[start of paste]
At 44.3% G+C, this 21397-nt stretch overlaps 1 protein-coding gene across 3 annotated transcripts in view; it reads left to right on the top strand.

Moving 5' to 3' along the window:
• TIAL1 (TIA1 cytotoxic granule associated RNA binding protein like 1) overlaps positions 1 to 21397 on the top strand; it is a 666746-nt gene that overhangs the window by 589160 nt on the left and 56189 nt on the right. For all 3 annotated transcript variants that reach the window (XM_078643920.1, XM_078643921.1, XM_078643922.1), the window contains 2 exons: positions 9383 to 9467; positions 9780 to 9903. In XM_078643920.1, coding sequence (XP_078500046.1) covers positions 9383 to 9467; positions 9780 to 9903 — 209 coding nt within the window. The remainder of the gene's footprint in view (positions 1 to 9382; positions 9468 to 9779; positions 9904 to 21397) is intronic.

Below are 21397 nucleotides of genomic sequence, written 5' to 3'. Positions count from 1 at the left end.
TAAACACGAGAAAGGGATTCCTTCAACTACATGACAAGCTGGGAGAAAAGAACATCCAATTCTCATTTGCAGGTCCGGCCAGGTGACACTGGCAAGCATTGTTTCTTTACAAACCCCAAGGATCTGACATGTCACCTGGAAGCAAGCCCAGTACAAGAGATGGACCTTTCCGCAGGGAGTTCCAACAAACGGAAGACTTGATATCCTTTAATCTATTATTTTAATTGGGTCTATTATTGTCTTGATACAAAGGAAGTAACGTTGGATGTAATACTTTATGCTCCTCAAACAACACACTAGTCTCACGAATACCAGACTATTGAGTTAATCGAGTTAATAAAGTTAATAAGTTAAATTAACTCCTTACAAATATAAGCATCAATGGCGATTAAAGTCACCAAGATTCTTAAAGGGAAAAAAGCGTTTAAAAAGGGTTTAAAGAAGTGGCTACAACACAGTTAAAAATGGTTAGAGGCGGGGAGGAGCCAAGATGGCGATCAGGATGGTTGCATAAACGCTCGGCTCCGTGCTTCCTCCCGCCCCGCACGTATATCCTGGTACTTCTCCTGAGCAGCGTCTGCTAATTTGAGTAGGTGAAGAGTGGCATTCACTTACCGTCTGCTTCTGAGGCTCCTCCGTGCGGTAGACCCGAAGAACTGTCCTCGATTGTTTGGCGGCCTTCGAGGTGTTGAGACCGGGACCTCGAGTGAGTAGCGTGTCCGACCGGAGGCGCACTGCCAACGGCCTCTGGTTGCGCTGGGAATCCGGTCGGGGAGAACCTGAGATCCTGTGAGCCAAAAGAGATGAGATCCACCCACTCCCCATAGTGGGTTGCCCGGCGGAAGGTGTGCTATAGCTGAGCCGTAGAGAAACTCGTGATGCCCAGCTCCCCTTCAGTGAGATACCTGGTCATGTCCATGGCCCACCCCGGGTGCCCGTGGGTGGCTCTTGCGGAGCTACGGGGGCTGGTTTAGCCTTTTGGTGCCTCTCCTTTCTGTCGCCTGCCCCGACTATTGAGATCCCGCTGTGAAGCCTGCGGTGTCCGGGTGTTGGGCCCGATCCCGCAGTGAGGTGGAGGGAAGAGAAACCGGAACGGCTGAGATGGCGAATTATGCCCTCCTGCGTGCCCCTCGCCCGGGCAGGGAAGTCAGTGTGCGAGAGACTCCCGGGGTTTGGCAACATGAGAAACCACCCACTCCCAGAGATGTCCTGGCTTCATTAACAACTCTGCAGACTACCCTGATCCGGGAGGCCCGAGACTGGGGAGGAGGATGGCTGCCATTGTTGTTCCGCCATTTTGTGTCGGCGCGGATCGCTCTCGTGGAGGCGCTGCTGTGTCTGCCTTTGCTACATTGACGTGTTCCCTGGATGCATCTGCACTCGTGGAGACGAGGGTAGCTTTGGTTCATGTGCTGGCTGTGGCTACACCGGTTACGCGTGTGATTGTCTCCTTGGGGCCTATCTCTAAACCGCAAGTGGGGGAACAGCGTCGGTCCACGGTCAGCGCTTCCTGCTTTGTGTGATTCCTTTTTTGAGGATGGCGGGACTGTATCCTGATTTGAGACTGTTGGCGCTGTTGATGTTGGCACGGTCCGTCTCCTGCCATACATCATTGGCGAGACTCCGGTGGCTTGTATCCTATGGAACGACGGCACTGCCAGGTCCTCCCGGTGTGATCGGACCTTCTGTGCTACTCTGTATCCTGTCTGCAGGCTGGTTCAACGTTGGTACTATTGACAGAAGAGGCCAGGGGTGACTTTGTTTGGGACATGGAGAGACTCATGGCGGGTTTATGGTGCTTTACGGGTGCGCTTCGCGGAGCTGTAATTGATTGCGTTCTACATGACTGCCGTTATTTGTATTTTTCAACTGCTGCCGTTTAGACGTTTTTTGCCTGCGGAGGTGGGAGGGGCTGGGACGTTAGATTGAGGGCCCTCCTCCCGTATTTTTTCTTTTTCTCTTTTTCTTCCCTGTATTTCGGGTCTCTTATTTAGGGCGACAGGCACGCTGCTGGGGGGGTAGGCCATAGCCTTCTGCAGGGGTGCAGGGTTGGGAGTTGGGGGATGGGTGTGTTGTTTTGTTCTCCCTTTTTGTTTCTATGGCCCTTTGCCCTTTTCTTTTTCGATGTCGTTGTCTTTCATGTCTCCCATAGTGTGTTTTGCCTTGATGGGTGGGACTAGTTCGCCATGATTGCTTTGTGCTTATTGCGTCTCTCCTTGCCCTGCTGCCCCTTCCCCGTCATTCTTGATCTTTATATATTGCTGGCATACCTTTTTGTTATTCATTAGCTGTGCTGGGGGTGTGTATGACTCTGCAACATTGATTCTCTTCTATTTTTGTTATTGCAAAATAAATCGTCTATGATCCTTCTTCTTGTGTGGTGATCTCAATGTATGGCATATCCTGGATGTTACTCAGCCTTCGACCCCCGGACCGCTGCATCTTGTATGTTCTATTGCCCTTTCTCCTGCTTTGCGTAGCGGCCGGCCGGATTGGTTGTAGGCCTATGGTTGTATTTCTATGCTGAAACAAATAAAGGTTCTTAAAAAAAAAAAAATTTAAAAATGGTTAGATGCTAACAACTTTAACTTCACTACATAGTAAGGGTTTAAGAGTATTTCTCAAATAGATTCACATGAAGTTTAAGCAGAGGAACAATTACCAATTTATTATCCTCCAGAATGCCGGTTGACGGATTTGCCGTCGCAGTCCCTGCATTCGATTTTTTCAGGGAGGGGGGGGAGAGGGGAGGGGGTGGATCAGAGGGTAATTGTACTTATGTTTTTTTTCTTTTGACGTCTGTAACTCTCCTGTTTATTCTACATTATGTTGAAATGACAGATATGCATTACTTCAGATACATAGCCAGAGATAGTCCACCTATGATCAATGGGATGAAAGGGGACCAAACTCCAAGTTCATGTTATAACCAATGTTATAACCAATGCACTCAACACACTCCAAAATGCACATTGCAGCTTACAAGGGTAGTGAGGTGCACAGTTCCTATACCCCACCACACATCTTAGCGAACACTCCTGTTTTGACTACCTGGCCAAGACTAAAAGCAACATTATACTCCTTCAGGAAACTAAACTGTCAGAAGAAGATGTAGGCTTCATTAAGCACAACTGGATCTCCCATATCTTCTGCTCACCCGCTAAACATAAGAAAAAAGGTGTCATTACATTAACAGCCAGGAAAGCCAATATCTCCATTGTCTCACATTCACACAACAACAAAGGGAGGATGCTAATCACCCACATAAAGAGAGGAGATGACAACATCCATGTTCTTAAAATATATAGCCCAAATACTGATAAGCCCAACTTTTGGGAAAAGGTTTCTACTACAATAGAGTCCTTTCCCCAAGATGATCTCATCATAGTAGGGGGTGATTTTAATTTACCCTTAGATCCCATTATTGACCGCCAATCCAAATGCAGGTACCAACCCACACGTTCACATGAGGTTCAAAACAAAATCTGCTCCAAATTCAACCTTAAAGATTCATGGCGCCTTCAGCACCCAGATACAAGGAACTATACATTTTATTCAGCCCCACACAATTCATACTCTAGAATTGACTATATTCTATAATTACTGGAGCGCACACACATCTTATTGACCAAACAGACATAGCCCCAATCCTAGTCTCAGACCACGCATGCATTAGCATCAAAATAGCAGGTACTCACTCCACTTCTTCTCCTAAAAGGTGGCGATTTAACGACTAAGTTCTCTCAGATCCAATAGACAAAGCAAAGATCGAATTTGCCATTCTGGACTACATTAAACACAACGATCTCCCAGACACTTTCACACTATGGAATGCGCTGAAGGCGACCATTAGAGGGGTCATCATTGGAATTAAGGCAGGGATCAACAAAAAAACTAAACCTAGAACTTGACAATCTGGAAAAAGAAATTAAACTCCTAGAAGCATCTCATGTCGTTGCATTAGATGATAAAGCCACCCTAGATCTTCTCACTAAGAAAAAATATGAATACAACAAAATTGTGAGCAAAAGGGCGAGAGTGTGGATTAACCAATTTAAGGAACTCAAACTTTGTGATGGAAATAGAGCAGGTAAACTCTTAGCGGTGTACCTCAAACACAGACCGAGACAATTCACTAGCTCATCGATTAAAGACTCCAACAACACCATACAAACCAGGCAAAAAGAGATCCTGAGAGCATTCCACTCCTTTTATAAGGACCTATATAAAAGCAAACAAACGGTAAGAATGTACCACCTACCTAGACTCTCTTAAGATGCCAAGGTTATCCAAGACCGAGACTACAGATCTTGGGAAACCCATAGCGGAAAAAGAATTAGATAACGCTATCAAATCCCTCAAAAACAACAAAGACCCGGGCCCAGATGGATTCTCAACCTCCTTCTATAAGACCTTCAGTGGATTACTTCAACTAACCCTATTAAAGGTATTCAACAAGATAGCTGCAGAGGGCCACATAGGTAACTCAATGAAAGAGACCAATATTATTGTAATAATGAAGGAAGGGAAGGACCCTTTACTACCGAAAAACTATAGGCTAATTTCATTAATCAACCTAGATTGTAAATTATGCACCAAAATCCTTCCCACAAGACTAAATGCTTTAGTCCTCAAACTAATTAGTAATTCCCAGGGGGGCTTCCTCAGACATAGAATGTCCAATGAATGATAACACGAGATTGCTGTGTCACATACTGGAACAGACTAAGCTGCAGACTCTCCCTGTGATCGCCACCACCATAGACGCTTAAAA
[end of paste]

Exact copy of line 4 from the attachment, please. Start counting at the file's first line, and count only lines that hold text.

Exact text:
Below are 21397 nucleotides of genomic sequence, written 5' to 3'. Positions count from 1 at the left end.